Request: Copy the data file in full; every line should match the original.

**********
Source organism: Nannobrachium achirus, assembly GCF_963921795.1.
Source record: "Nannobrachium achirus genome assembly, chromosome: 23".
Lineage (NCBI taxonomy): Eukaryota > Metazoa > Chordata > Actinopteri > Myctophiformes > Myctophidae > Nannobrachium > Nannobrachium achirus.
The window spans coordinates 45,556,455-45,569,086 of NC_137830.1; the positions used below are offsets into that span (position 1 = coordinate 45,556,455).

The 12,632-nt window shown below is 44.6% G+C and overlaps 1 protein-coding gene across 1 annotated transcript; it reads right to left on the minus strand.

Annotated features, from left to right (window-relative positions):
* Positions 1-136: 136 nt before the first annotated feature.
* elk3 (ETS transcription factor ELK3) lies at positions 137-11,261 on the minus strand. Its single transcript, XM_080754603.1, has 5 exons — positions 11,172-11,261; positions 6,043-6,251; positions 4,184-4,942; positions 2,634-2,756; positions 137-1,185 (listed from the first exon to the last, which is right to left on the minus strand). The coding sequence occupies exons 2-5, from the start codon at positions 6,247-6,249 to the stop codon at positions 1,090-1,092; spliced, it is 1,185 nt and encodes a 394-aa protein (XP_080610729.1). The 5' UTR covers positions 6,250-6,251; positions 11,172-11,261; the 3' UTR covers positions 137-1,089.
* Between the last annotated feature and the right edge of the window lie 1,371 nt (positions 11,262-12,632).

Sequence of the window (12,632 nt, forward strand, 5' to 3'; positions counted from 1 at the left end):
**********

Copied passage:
Source organism: Nannobrachium achirus, assembly GCF_963921795.1.
Source record: "Nannobrachium achirus genome assembly, chromosome: 23".
Lineage (NCBI taxonomy): Eukaryota > Metazoa > Chordata > Actinopteri > Myctophiformes > Myctophidae > Nannobrachium > Nannobrachium achirus.
The window spans coordinates 45,556,455-45,569,086 of NC_137830.1; the positions used below are offsets into that span (position 1 = coordinate 45,556,455).

The 12,632-nt window shown below is 44.6% G+C and overlaps 1 protein-coding gene across 1 annotated transcript; it reads right to left on the minus strand.

Annotated features, from left to right (window-relative positions):
* Positions 1-136: 136 nt before the first annotated feature.
* elk3 (ETS transcription factor ELK3) lies at positions 137-11,261 on the minus strand. Its single transcript, XM_080754603.1, has 5 exons — positions 11,172-11,261; positions 6,043-6,251; positions 4,184-4,942; positions 2,634-2,756; positions 137-1,185 (listed from the first exon to the last, which is right to left on the minus strand). The coding sequence occupies exons 2-5, from the start codon at positions 6,247-6,249 to the stop codon at positions 1,090-1,092; spliced, it is 1,185 nt and encodes a 394-aa protein (XP_080610729.1). The 5' UTR covers positions 6,250-6,251; positions 11,172-11,261; the 3' UTR covers positions 137-1,089.
* Between the last annotated feature and the right edge of the window lie 1,371 nt (positions 11,262-12,632).

Sequence of the window (12,632 nt, forward strand, 5' to 3'; positions counted from 1 at the left end):